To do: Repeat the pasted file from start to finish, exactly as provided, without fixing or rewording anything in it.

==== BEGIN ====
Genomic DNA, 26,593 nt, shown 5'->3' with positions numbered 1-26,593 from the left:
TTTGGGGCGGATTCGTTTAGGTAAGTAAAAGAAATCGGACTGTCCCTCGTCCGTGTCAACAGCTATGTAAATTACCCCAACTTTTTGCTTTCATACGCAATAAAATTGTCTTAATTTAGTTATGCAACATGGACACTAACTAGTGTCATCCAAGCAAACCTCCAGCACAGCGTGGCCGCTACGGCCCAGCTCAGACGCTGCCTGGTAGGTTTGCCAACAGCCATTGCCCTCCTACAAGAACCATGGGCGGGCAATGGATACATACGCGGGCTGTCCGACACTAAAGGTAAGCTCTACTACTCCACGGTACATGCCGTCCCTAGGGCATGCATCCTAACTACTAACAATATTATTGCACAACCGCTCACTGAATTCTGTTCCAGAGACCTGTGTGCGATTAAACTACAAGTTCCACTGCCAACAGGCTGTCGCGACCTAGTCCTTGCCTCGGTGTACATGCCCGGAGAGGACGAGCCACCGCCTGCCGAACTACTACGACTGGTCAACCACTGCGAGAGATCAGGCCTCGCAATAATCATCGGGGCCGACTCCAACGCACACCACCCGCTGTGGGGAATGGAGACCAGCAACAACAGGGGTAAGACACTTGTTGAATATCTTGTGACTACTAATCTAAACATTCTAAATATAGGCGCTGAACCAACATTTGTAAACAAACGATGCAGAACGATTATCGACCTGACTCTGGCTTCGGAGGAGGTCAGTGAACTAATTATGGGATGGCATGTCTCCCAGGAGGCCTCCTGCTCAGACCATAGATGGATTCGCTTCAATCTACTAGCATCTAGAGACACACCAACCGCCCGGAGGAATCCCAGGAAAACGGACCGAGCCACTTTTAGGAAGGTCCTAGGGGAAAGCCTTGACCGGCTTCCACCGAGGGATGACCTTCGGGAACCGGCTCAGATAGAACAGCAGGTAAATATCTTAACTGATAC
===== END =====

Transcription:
Genomic DNA, 26,593 nt, shown 5'->3' with positions numbered 1-26,593 from the left:
TTTGGGGCGGATTCGTTTAGGTAAGTAAAAGAAATCGGACTGTCCCTCGTCCGTGTCAACAGCTATGTAAATTACCCCAACTTTTTGCTTTCATACGCAATAAAATTGTCTTAATTTAGTTATGCAACATGGACACTAACTAGTGTCATCCAAGCAAACCTCCAGCACAGCGTGGCCGCTACGGCCCAGCTCAGACGCTGCCTGGTAGGTTTGCCAACAGCCATTGCCCTCCTACAAGAACCATGGGCGGGCAATGGATACATACGCGGGCTGTCCGACACTAAAGGTAAGCTCTACTACTCCACGGTACATGCCGTCCCTAGGGCATGCATCCTAACTACTAACAATATTATTGCACAACCGCTCACTGAATTCTGTTCCAGAGACCTGTGTGCGATTAAACTACAAGTTCCACTGCCAACAGGCTGTCGCGACCTAGTCCTTGCCTCGGTGTACATGCCCGGAGAGGACGAGCCACCGCCTGCCGAACTACTACGACTGGTCAACCACTGCGAGAGATCAGGCCTCGCAATAATCATCGGGGCCGACTCCAACGCACACCACCCGCTGTGGGGAATGGAGACCAGCAACAACAGGGGTAAGACACTTGTTGAATATCTTGTGACTACTAATCTAAACATTCTAAATATAGGCGCTGAACCAACATTTGTAAACAAACGATGCAGAACGATTATCGACCTGACTCTGGCTTCGGAGGAGGTCAGTGAACTAATTATGGGATGGCATGTCTCCCAGGAGGCCTCCTGCTCAGACCATAGATGGATTCGCTTCAATCTACTAGCATCTAGAGACACACCAACCGCCCGGAGGAATCCCAGGAAAACGGACCGAGCCACTTTTAGGAAGGTCCTAGGGGAAAGCCTTGACCGGCTTCCACCGAGGGATGACCTTCGGGAACCGGCTCAGATAGAACAGCAGGTAAATATCTTAACTGATAC